Hunters and anglers worry about warming

The Casper Star-Tribune is reporting that hunters and anglers are getting worried about the effect global warming is having on wildlife and fish habitat.

The Wildlife Management Institute released a report based on work done by nine fishing and hunting organizations, providing “a glimpse of their concerns.” Highlights include:

  • “Prairie pothole regions essential for waterfowl could lose 90 percent of their wetlands, causing a 69 percent decline in North America’s breeding ducks.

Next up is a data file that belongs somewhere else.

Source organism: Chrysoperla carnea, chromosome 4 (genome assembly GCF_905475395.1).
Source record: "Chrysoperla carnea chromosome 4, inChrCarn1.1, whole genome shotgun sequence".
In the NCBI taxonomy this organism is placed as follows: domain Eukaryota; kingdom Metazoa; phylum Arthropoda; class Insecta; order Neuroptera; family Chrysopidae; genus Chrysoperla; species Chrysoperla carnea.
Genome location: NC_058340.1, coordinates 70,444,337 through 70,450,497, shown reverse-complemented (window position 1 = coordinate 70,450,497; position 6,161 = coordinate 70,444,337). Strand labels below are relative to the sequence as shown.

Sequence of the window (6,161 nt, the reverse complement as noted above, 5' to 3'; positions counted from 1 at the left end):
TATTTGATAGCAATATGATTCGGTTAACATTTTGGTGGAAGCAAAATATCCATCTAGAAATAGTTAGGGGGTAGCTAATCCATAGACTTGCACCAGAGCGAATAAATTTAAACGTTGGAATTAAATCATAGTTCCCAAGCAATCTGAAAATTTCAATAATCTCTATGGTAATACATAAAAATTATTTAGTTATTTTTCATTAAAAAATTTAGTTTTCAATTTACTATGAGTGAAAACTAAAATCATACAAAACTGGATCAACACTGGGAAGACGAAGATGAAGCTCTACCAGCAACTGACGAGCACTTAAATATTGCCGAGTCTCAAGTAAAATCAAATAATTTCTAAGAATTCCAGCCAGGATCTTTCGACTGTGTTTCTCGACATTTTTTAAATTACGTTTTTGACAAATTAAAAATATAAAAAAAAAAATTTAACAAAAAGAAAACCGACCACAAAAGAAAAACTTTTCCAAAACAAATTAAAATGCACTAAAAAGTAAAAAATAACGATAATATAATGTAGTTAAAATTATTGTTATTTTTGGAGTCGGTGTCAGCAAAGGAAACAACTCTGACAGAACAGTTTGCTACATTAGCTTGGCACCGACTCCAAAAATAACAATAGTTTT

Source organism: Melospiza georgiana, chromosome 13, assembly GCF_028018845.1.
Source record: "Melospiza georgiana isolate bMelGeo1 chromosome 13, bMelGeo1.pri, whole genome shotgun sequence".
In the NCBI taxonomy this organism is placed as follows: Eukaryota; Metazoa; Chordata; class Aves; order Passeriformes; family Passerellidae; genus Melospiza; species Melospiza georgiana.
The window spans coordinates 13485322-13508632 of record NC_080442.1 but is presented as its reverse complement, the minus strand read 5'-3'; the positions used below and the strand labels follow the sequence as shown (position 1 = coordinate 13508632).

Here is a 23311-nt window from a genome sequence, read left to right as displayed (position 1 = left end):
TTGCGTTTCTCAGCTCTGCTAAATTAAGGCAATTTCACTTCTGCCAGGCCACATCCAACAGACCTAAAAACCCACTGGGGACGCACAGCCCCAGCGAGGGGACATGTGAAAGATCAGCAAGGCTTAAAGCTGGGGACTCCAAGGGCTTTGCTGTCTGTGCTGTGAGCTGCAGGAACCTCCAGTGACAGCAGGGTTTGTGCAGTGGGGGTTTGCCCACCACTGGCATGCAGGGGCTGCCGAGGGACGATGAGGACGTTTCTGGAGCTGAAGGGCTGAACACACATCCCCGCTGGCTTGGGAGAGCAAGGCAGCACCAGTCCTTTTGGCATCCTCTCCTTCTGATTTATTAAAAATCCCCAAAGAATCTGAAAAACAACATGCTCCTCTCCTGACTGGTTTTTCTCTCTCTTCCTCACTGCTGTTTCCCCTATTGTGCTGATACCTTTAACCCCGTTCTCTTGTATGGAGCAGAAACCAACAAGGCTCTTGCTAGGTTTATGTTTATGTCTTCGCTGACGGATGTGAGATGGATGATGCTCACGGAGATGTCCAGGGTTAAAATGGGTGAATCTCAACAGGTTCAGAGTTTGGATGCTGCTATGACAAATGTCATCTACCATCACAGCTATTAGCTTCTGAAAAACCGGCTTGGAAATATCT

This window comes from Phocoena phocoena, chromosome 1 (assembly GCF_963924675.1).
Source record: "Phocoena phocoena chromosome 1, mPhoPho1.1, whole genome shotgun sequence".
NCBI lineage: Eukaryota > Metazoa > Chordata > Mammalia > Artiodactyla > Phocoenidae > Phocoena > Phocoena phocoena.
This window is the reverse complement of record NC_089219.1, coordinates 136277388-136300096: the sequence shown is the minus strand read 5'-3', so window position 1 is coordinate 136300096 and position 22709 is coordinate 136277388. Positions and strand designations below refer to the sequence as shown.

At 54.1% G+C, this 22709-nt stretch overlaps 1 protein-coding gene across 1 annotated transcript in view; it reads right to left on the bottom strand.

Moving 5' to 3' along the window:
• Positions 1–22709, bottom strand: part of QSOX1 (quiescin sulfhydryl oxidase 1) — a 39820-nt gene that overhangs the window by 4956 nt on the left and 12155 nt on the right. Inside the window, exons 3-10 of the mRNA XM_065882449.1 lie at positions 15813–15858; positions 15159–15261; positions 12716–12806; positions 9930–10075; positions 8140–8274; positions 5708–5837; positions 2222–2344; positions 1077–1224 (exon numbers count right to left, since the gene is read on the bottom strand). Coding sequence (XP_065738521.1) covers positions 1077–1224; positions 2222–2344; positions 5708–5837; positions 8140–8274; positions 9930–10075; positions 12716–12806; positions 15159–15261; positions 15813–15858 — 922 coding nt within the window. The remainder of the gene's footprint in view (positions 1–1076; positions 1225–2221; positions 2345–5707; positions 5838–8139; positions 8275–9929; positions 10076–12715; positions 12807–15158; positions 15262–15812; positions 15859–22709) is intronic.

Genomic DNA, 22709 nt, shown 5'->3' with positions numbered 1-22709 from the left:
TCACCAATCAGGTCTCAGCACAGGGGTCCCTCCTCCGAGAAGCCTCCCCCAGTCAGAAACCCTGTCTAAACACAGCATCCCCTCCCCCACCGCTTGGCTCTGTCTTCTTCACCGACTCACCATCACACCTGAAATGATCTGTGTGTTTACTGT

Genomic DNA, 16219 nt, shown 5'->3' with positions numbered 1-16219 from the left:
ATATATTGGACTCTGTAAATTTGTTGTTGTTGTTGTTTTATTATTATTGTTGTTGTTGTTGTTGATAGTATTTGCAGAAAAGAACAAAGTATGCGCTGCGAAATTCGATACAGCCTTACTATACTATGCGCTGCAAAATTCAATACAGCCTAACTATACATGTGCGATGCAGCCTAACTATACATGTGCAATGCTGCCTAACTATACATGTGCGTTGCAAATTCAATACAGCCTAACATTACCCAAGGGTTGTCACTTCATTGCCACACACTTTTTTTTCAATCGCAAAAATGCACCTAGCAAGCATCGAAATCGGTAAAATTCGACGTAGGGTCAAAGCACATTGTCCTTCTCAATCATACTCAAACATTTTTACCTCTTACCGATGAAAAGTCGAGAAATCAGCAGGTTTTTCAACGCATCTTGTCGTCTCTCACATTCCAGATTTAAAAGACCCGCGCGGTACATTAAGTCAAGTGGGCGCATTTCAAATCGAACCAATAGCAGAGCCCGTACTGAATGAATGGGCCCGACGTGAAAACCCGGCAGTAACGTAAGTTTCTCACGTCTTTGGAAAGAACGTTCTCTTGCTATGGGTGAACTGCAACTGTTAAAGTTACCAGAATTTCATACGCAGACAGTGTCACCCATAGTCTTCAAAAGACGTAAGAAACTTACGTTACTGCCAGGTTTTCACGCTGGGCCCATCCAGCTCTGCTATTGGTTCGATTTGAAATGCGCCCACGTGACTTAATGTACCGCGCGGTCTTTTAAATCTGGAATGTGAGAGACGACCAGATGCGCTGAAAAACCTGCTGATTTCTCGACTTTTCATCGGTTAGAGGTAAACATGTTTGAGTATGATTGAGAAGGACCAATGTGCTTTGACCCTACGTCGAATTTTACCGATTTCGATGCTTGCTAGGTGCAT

• About 42 percent of the trout and salmon habitat could be lost by the end of the century, with bull trout virtually disappearing in the high mountain West and wild trout from lower Appalachian streams.
  • The number of pronghorn antelope, elk and mule deer will dwindle as rising temperatures allow trees and shrubs to overwhelm the sagebrush ecosystem in the West.
  • Populations of bobwhite quail will shrink in the Deep South as summertime drought and higher temperatures disrupt their breeding cycles. And drier conditions in fall and early spring will threaten quail in the Southwest.
  • While an increase in water temperature and other change could benefit some salt water marine species, sea-level rise would destroy thousands of acres of coastal salt marshes and seagrass that are home to larval and juvenile game fish.”

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